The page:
Secrets: Confessions of a New Mom
I have just sat down in a small puddle of drool on the floor in the basement of my new friend Sonya’s house. My five other new friends are here, too. I call them The Mommies. We are watching our three-month-old babies lie on their backs on a blanket spread out on the floor. My baby’s name is Blair. She is wearing the sweetest green cotton romper that I managed to actually iron this morning—more than I’ve accomplished before 10 a.m. since we came home from the hospital together. All of the mommies have commented on how cute she looks, which, of course, was the point. In return, Blair is making eye contact with them. As usual, she is ignoring me. I stand up and walk to the table where Sonya, who has twin girls, has put out “a little something”—scrambled eggs, orange juice in a glass pitcher, thin sticks of French toast warming on a portable griddle. I sneak a cup of La Colombe despite the fact that I’m still breastfeeding, and try very hard not to hate these women for being so good at all this.
Six weeks ago, I’d stalked them. At the Baby & Me group at Virtua Hospital in Voorhees. At the Reel Moms movies at the Loews Theater in Cherry Hill. I needed new-mom friends because I’d decided the shocking suckiness of life as a new mom was not something any woman should go through alone. It didn’t matter to me whether or not I had anything else in common with them. So when I first saw Nancy standing outside the movie theater, rocking her Graco MetroLite stroller back and forth, her short auburn hair matching the liner around her lips, a Lord of the Rings sword tattooed around her ankle, I pushed my Graco MetroLite up to hers.
“When was your daughter born?” I asked, feeling like I’d just walked myself across the gym to ask Bill Speros to dance at the eighth-grade Harvest Ball.
“March 9th. How about yours?”
“March 16th! How crazy is that?” I say the word “that” far too loud.
“I have a friend coming whose daughter was born March 20th.”
“That is just nuts!” Again, too loud. “Can I sit with you guys?” I sit with them. I share my Twizzlers. I meet them at the Baby & Me get-together at the hospital on Friday morning, where more women join our circle of baby blankets so eagerly that I figure everyone is feeling exactly what I’m feeling—that we need each other because this mothering thing is harder than we ever expected it to be. In fact, we’re so on the same page, we don’t even talk about it. Instead, we talk about diapers and “tummy time” and how much we despise the muffin-top of fat billowing over our still-fitting maternity jeans. And just like that, we are instantly and psychically connected in the cosmic sorority of Motherhood with a capital M.
“If I could, I’d quit my job,” Sonya says. She is my age—34—and a physician at Temple. Next week, she will be the first of us to go back to work.
I am one breath away from laughing. Out loud. As if Sonya has just made a joke. Because I can’t wait to go back to work. Work is easier than the past three months have been. People rarely cry at work, and when they do, they don’t need me to swaddle them. I am good at work.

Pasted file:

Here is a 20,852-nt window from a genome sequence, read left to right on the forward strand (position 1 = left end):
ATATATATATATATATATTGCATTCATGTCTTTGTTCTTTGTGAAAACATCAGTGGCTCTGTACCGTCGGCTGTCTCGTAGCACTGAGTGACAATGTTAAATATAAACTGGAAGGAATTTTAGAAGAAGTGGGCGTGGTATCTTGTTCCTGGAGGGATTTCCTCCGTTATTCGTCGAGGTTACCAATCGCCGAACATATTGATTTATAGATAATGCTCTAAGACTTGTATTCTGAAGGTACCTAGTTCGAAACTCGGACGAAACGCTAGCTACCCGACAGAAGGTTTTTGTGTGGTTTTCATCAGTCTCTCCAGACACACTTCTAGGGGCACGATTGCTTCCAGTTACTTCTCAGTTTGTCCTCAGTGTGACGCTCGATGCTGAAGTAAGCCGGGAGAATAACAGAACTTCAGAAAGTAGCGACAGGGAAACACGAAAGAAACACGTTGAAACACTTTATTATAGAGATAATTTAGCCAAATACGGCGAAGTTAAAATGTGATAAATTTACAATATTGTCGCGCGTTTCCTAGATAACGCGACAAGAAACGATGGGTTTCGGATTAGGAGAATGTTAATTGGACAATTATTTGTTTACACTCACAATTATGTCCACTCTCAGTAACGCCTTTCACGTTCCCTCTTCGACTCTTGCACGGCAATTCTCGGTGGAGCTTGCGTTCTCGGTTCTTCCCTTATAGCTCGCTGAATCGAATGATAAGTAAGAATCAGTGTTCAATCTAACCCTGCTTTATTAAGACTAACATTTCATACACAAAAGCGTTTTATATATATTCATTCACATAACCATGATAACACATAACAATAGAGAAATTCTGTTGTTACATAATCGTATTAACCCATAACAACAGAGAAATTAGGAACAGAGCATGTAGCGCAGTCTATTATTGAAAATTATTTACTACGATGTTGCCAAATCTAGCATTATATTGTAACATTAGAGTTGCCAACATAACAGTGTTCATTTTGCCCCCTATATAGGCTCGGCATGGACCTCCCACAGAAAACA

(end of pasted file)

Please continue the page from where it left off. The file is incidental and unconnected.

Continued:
I realized about two weeks into this mommy thing that I am not very good at it. Aside from one brief interlude of that maternal bliss everyone tells you you’re going to be stoned on—during our first night at home, I could barely wait for Blair to wake up to nurse so I could hold her tiny head in my hand—I mostly spend my 22.5 hours awake each day wondering, “What in God’s name have I done?” Having this baby—I mean actually having her in my possession—is grueling, way more intense than “You’re going to be exhausted” and “You won’t have time to shower,” which is how books and friends told me it was going to be. I don’t go a day without screaming at my husband Thad, who protects himself by staying away from me. I can’t look at my body in the mirror without feeling resentful, which then makes me feel selfish and guilty and, basically, evil. I can’t make a single decision, convinced it’s the wrong one. I cry at least twice daily, often with Blair, who has been bawling pretty much nonstop since she was born. And, worse, I really don’t feel bonded with her at all. I feel more like she’s a parasite hanging from my boobs.
“I just don’t think I can do it,” Sonya says. Are you kidding? That’s what I’m about to say, until I look around. Everyone is nodding. Everyone. I think Sonya’s eyes are even welling up. And I feel like someone just whacked me in the back of my head with the portable griddle. None of these women wants to go back to work, to leave her baby. Only me. And I’m looking forward to it.
“Oh,” sighs Meridith, the 29-year-old stay-at-home mom, as she dreamily stares at her son’s face, brushing his much-more-than-Blair hair off his forehead. “I just love Lucas too much to go back to work.”
The room snaps silent. I swear that the other mommies have actually stopped breathing to restrain themselves from reaching over and plucking Meridith’s son-adoring eyes right out of their son-adoring sockets. Did she really just say that? Did she really just imply that these women who have been waxing on with such agony over leaving their babies must not love their children as much as she loves hers? And did I just find myself on the front lines of this “stay-at-home vs. work” Mommy War I’ve been hearing about since I went off the Pill? Is this it? Because it seems pretty rehearsed, like this debate is heating up because it’s supposed to heat up among new moms. Like it’s a new-mom rite of passage, as expected as being all goo-goo over your newborn.
What’s unexpected is what’s going on in my head. No matter which way I look at it—staying at home, going to work—it’s suddenly obvious to me that these other moms are not feeling what I’m feeling. At all. They’re not even slightly concerned that they don’t love their babies enough, or that they’re bad mothers. They really are all adoring and nurturing and goo-goo, just like new mothers are supposed to be. Which is what I want to be feeling, what they all must assume I’ve been feeling. I decide to make sure they keep thinking that.